Few words strike me with more dread than glioblastoma, the name for a very aggressive, incurable cancer of the brain. Although surgery and chemotherapy can help hold off or reverse a glioblastoma’s growth for a while, almost inevitably the tumor comes back along with a terrible prognosis: an average survival time of 12 to 15 months after diagnosis with a less than 5% survival rate beyond five years. 646 more words
Tags » Stem Cells
Studying human neurological diseases has always presented scientists with a major challenge due to the ethical and clinical inaccessibility of living human brain tissue. In order to circumvent this problem, scientists have turned to an exciting new approach: taking skin or blood cells from a patient with a neurological disease, and turning them into brain cells in the lab using cutting edge stem cell technologies. 639 more words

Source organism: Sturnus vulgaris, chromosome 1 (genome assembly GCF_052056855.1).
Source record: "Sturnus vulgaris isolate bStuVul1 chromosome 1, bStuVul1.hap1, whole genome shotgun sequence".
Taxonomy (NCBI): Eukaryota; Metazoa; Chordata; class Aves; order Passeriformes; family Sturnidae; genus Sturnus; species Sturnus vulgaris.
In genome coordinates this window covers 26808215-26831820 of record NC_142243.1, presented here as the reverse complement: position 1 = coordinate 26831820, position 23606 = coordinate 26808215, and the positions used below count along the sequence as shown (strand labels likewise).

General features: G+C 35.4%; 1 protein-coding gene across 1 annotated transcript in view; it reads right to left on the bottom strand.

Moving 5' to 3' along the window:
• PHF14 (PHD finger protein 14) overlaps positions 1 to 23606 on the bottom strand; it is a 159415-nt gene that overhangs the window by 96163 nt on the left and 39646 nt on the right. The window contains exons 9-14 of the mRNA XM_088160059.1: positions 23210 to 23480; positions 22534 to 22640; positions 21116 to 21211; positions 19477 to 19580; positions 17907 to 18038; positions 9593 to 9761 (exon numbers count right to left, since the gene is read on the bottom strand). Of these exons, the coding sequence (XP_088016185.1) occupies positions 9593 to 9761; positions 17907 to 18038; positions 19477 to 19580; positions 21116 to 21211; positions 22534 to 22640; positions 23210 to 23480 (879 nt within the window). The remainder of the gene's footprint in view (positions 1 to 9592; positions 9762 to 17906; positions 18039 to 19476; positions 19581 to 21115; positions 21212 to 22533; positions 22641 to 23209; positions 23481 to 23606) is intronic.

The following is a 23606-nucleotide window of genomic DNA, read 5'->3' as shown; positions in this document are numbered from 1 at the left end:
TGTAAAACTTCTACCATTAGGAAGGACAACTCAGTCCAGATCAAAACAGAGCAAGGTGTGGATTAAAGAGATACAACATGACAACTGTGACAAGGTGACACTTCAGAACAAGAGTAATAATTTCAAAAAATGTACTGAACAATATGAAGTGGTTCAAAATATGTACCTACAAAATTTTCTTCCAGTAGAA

Some stories are so sweet or powerful or wonderful – or all three – that they just stick in your mind.
About 18 months ago Rosalinda and German Barrero came to talk to the CIRM Board about retinitis pigmentosa (RP), a devastating genetic disease that slowly destroys a person’s vision. 303 more words
In this post I’d like to link to a video on stem cells that I found that I feel contains good information. It comes from Hank Green’s web show SciShow, where he highlights various scientific topics. 44 more words
In previous blog posts, I have mentioned two different kinds of pluripotent stem cells. There are the embryonic stem cells that most people are familiar with, but there’s another type called induced pluripotent stem cells (iPSCs). 258 more words